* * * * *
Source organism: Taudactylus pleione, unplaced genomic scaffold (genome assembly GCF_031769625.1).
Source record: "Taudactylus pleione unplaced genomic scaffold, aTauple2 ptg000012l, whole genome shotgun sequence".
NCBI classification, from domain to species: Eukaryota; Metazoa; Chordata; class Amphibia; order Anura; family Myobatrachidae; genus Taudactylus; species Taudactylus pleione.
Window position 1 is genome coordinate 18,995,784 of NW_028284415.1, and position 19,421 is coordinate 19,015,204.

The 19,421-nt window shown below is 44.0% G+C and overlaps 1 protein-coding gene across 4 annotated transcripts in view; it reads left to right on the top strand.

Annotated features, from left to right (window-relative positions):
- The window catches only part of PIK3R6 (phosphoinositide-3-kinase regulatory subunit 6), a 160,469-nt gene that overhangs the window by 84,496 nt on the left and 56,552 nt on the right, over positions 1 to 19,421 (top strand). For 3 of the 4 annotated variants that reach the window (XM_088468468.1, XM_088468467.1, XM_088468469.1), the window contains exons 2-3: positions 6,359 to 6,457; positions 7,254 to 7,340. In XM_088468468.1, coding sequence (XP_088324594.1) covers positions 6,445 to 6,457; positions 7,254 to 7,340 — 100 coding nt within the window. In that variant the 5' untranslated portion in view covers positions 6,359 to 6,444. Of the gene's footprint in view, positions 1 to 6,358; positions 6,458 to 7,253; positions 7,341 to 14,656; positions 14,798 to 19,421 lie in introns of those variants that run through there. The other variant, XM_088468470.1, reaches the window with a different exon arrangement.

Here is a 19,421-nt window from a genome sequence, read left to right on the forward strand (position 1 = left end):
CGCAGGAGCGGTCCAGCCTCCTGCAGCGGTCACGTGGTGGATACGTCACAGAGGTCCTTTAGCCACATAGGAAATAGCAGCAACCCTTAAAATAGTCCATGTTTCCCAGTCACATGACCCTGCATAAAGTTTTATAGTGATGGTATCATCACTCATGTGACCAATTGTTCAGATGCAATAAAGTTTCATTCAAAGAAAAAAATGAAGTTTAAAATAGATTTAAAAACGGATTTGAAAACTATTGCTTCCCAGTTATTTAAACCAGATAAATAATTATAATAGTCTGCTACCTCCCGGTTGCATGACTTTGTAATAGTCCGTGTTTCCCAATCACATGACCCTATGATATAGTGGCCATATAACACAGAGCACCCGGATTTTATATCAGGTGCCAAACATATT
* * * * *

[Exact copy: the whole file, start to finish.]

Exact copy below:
Source organism: Taudactylus pleione, unplaced genomic scaffold (genome assembly GCF_031769625.1).
Source record: "Taudactylus pleione unplaced genomic scaffold, aTauple2 ptg000012l, whole genome shotgun sequence".
NCBI classification, from domain to species: Eukaryota; Metazoa; Chordata; class Amphibia; order Anura; family Myobatrachidae; genus Taudactylus; species Taudactylus pleione.
Window position 1 is genome coordinate 18,995,784 of NW_028284415.1, and position 19,421 is coordinate 19,015,204.

The 19,421-nt window shown below is 44.0% G+C and overlaps 1 protein-coding gene across 4 annotated transcripts in view; it reads left to right on the top strand.

Annotated features, from left to right (window-relative positions):
- The window catches only part of PIK3R6 (phosphoinositide-3-kinase regulatory subunit 6), a 160,469-nt gene that overhangs the window by 84,496 nt on the left and 56,552 nt on the right, over positions 1 to 19,421 (top strand). For 3 of the 4 annotated variants that reach the window (XM_088468468.1, XM_088468467.1, XM_088468469.1), the window contains exons 2-3: positions 6,359 to 6,457; positions 7,254 to 7,340. In XM_088468468.1, coding sequence (XP_088324594.1) covers positions 6,445 to 6,457; positions 7,254 to 7,340 — 100 coding nt within the window. In that variant the 5' untranslated portion in view covers positions 6,359 to 6,444. Of the gene's footprint in view, positions 1 to 6,358; positions 6,458 to 7,253; positions 7,341 to 14,656; positions 14,798 to 19,421 lie in introns of those variants that run through there. The other variant, XM_088468470.1, reaches the window with a different exon arrangement.

Here is a 19,421-nt window from a genome sequence, read left to right on the forward strand (position 1 = left end):
CGCAGGAGCGGTCCAGCCTCCTGCAGCGGTCACGTGGTGGATACGTCACAGAGGTCCTTTAGCCACATAGGAAATAGCAGCAACCCTTAAAATAGTCCATGTTTCCCAGTCACATGACCCTGCATAAAGTTTTATAGTGATGGTATCATCACTCATGTGACCAATTGTTCAGATGCAATAAAGTTTCATTCAAAGAAAAAAATGAAGTTTAAAATAGATTTAAAAACGGATTTGAAAACTATTGCTTCCCAGTTATTTAAACCAGATAAATAATTATAATAGTCTGCTACCTCCCGGTTGCATGACTTTGTAATAGTCCGTGTTTCCCAATCACATGACCCTATGATATAGTGGCCATATAACACAGAGCACCCGGATTTTATATCAGGTGCCAAACATATT